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RFID Upgrade Gets Goods to Iraq
The U.S. Army recently provided RFID capabilities to a distribution center in Kuwait, which eliminated a bottleneck for goods flowing into Iraq.
Jul 23, 2004—The amount of supplies needed to feed, cloth and arm more than 100,000 soldiers in Iraq is huge. The Theater Distribution Center (TDC), located close to Camp Doha in Kuwait, was struggling to keep up with the flow of goods. But after the U.S. Army's Product Manager for the Automatic Identification Technology (PM AIT) provided the distribution center with RFID capabilities, the facility is no longer a bottleneck for supplies moving into Iraq.
The TDC in Kuwait is the linchpin for Iraq-bound cargo moving from Kuwaiti seaports and a military airport. Many pallets are stacked with goods intended for a specific unit. Other pallets must be broken down, reassembled and before being shipped on to Iraq. But the TDC had no technology to identify pallets coming or going. The facility's large open field became a jumble of supplies, equipment and boxes.
PM AIT, which provides auto-ID technologies to the U.S. Department of Defense, the U.S. Coast Guard and federal agencies, was brought in to help speed the movement of goods through the facility. Since there were no computers or even electricity in the area where pallets were broken down and reconstituted, the PM AIT brought in a trailer that could serve as an office with computers and set up a generator to provide power.
The computers run the Army's Automated Manifest System (AMS), a software application that allows soldiers breaking down pallets at the Kuwaiti distribution center to scan the bar codes on cases of items as they are put on a new pallet or in a new container.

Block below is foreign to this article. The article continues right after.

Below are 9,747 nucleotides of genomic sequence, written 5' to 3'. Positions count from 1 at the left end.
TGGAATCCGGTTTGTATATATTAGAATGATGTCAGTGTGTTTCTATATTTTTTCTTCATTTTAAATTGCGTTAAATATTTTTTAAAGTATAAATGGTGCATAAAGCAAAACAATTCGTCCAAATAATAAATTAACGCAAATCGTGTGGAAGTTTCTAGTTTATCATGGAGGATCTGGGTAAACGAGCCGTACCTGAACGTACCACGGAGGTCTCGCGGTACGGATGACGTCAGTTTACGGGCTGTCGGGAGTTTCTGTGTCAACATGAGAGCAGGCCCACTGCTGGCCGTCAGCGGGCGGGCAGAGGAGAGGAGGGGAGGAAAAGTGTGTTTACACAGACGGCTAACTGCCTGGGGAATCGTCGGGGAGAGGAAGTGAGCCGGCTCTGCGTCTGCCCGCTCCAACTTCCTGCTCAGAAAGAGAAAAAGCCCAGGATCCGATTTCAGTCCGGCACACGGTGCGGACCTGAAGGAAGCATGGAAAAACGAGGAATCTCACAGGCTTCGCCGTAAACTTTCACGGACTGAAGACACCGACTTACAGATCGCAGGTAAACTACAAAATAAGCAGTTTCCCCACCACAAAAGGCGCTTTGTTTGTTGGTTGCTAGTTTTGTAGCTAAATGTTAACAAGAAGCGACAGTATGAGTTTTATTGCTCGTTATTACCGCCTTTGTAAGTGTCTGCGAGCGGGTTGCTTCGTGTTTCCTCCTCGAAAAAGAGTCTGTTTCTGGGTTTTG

The bar codes on military shipping labels contain information that identifies the items contained in the cases—military suppliers use something called the National Stock Number to identify items—the number of items in a case and the destination of the cases. This information is downloaded from the handheld scanner when the scanner is placed in a cradle attached to a PC.
The PC also has an RFID reader that can write data to an active (battery-powered) RFID tag. Affixed to the pallet or container, the tag is read at the distribution center as the goods are leaving, at the Kuwait-Iraq border and at various checkpoints within Iraq until the goods arrive at an in-theater distribution center in Balad, Iraq. Each time the tags are read, the location and identification of the tag is uploaded to the military's secure In-Transit Visibility system, a global network that enables the military to scan bar codes and read RFID tags on supplies and upload information about the supplies and their location to a secure database.
"We had facilities in Iraq for reading RFID tags, but we had no tags to be read—at least not on reconsolidated loads coming through the distribution center in Kuwait," says Harry Meisell, PM AIT’s head of RFID operations for the U.S. military and NATO. "The hardware and software installed in Kuwait gave us the ability to put new tags onto the new loads at the distribution center to provide in-transit visibility so soldiers at supply points in Iraq and back at headquarters could track the flow of goods."
The new system has dramatically speeded up the movement of goods. There are no longer piles of boxes waiting to be put on pallets and shipped on to Iraq. The field has been cleared. Pallets are quickly reconstituted and moved out of the facility. Soldiers working at the supply point in Balad can log on to secure servers and see what goods have left Kuwait bound for Iraq, and they can identify pallets immediately when they arrive and pass them on to units stationed throughout Iraq.
Supply chain managers can also log on and search for a particular shipment, tag or even item. So if someone needs to find where extra 155-mm Howitzer shells are stored, they can query the In-Transit Visibility application and learn the location of tags on pallets or containers holding 155-mm shells.
"The facility in Kuwait was perceived as a black hole," says Meisell. "That's no longer true. The situation there is completely under control. Cargo is flowing through rapidly."
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